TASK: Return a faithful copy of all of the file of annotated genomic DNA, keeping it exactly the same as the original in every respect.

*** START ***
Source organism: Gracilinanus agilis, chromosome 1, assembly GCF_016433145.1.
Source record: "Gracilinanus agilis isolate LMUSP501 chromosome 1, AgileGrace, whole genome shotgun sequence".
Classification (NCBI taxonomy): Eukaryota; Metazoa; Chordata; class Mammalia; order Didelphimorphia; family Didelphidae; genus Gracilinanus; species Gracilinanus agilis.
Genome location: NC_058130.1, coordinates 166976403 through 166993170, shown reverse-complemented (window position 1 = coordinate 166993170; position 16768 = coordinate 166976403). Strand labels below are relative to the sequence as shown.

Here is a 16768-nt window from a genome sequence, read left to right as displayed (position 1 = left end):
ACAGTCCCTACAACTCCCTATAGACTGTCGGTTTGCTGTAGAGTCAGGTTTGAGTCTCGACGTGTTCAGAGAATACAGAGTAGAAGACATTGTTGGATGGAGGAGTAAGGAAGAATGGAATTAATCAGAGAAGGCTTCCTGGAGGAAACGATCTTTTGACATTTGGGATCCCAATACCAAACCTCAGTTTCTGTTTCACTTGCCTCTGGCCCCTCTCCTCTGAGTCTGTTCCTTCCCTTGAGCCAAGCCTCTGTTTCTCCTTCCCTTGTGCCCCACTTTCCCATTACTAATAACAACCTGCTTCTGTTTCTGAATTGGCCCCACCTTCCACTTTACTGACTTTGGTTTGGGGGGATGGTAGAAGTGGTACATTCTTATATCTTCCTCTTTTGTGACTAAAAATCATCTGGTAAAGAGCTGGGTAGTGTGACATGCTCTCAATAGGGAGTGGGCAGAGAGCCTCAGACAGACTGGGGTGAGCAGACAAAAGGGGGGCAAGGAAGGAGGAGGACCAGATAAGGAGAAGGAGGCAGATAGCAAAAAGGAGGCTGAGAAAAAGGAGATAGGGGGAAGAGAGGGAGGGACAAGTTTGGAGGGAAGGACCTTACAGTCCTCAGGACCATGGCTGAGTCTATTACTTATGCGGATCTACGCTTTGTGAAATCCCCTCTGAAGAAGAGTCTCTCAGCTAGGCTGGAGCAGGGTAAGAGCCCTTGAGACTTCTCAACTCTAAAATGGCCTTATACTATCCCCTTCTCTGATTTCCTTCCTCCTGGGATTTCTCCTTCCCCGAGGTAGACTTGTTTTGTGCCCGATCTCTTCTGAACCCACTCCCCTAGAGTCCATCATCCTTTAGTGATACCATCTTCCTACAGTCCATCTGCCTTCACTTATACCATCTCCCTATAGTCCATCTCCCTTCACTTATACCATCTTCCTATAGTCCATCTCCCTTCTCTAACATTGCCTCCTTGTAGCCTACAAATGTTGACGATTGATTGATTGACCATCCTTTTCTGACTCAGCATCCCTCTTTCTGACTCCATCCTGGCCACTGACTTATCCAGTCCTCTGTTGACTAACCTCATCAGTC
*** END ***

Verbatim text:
Source organism: Gracilinanus agilis, chromosome 1, assembly GCF_016433145.1.
Source record: "Gracilinanus agilis isolate LMUSP501 chromosome 1, AgileGrace, whole genome shotgun sequence".
Classification (NCBI taxonomy): Eukaryota; Metazoa; Chordata; class Mammalia; order Didelphimorphia; family Didelphidae; genus Gracilinanus; species Gracilinanus agilis.
Genome location: NC_058130.1, coordinates 166976403 through 166993170, shown reverse-complemented (window position 1 = coordinate 166993170; position 16768 = coordinate 166976403). Strand labels below are relative to the sequence as shown.

Here is a 16768-nt window from a genome sequence, read left to right as displayed (position 1 = left end):
ACAGTCCCTACAACTCCCTATAGACTGTCGGTTTGCTGTAGAGTCAGGTTTGAGTCTCGACGTGTTCAGAGAATACAGAGTAGAAGACATTGTTGGATGGAGGAGTAAGGAAGAATGGAATTAATCAGAGAAGGCTTCCTGGAGGAAACGATCTTTTGACATTTGGGATCCCAATACCAAACCTCAGTTTCTGTTTCACTTGCCTCTGGCCCCTCTCCTCTGAGTCTGTTCCTTCCCTTGAGCCAAGCCTCTGTTTCTCCTTCCCTTGTGCCCCACTTTCCCATTACTAATAACAACCTGCTTCTGTTTCTGAATTGGCCCCACCTTCCACTTTACTGACTTTGGTTTGGGGGGATGGTAGAAGTGGTACATTCTTATATCTTCCTCTTTTGTGACTAAAAATCATCTGGTAAAGAGCTGGGTAGTGTGACATGCTCTCAATAGGGAGTGGGCAGAGAGCCTCAGACAGACTGGGGTGAGCAGACAAAAGGGGGGCAAGGAAGGAGGAGGACCAGATAAGGAGAAGGAGGCAGATAGCAAAAAGGAGGCTGAGAAAAAGGAGATAGGGGGAAGAGAGGGAGGGACAAGTTTGGAGGGAAGGACCTTACAGTCCTCAGGACCATGGCTGAGTCTATTACTTATGCGGATCTACGCTTTGTGAAATCCCCTCTGAAGAAGAGTCTCTCAGCTAGGCTGGAGCAGGGTAAGAGCCCTTGAGACTTCTCAACTCTAAAATGGCCTTATACTATCCCCTTCTCTGATTTCCTTCCTCCTGGGATTTCTCCTTCCCCGAGGTAGACTTGTTTTGTGCCCGATCTCTTCTGAACCCACTCCCCTAGAGTCCATCATCCTTTAGTGATACCATCTTCCTACAGTCCATCTGCCTTCACTTATACCATCTCCCTATAGTCCATCTCCCTTCACTTATACCATCTTCCTATAGTCCATCTCCCTTCTCTAACATTGCCTCCTTGTAGCCTACAAATGTTGACGATTGATTGATTGACCATCCTTTTCTGACTCAGCATCCCTCTTTCTGACTCCATCCTGGCCACTGACTTATCCAGTCCTCTGTTGACTAACCTCATCAGTC